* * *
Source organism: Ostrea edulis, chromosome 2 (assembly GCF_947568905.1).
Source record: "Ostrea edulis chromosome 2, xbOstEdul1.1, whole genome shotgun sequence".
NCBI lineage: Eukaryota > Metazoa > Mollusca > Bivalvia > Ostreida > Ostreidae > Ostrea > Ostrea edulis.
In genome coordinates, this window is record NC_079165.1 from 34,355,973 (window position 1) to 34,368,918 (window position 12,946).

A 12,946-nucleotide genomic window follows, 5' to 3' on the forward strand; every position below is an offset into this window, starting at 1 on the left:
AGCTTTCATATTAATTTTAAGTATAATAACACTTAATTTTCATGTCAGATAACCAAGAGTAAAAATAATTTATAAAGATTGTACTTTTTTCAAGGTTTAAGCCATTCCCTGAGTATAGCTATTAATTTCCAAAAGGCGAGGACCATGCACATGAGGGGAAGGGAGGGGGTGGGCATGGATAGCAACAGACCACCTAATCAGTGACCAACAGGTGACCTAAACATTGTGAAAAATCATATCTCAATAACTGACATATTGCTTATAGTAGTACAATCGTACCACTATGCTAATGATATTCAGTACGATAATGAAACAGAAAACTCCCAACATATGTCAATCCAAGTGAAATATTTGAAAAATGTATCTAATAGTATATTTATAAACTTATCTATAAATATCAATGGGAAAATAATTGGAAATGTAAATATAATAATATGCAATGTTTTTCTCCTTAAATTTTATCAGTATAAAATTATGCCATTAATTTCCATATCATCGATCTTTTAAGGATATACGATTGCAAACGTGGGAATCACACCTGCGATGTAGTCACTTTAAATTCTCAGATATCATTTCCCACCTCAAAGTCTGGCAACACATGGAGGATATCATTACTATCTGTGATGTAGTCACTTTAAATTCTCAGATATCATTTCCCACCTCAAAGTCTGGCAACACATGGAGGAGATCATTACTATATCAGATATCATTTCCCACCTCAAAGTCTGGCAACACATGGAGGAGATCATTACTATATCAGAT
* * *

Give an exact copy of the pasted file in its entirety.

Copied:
Source organism: Ostrea edulis, chromosome 2 (assembly GCF_947568905.1).
Source record: "Ostrea edulis chromosome 2, xbOstEdul1.1, whole genome shotgun sequence".
NCBI lineage: Eukaryota > Metazoa > Mollusca > Bivalvia > Ostreida > Ostreidae > Ostrea > Ostrea edulis.
In genome coordinates, this window is record NC_079165.1 from 34,355,973 (window position 1) to 34,368,918 (window position 12,946).

A 12,946-nucleotide genomic window follows, 5' to 3' on the forward strand; every position below is an offset into this window, starting at 1 on the left:
AGCTTTCATATTAATTTTAAGTATAATAACACTTAATTTTCATGTCAGATAACCAAGAGTAAAAATAATTTATAAAGATTGTACTTTTTTCAAGGTTTAAGCCATTCCCTGAGTATAGCTATTAATTTCCAAAAGGCGAGGACCATGCACATGAGGGGAAGGGAGGGGGTGGGCATGGATAGCAACAGACCACCTAATCAGTGACCAACAGGTGACCTAAACATTGTGAAAAATCATATCTCAATAACTGACATATTGCTTATAGTAGTACAATCGTACCACTATGCTAATGATATTCAGTACGATAATGAAACAGAAAACTCCCAACATATGTCAATCCAAGTGAAATATTTGAAAAATGTATCTAATAGTATATTTATAAACTTATCTATAAATATCAATGGGAAAATAATTGGAAATGTAAATATAATAATATGCAATGTTTTTCTCCTTAAATTTTATCAGTATAAAATTATGCCATTAATTTCCATATCATCGATCTTTTAAGGATATACGATTGCAAACGTGGGAATCACACCTGCGATGTAGTCACTTTAAATTCTCAGATATCATTTCCCACCTCAAAGTCTGGCAACACATGGAGGATATCATTACTATCTGTGATGTAGTCACTTTAAATTCTCAGATATCATTTCCCACCTCAAAGTCTGGCAACACATGGAGGAGATCATTACTATATCAGATATCATTTCCCACCTCAAAGTCTGGCAACACATGGAGGAGATCATTACTATATCAGAT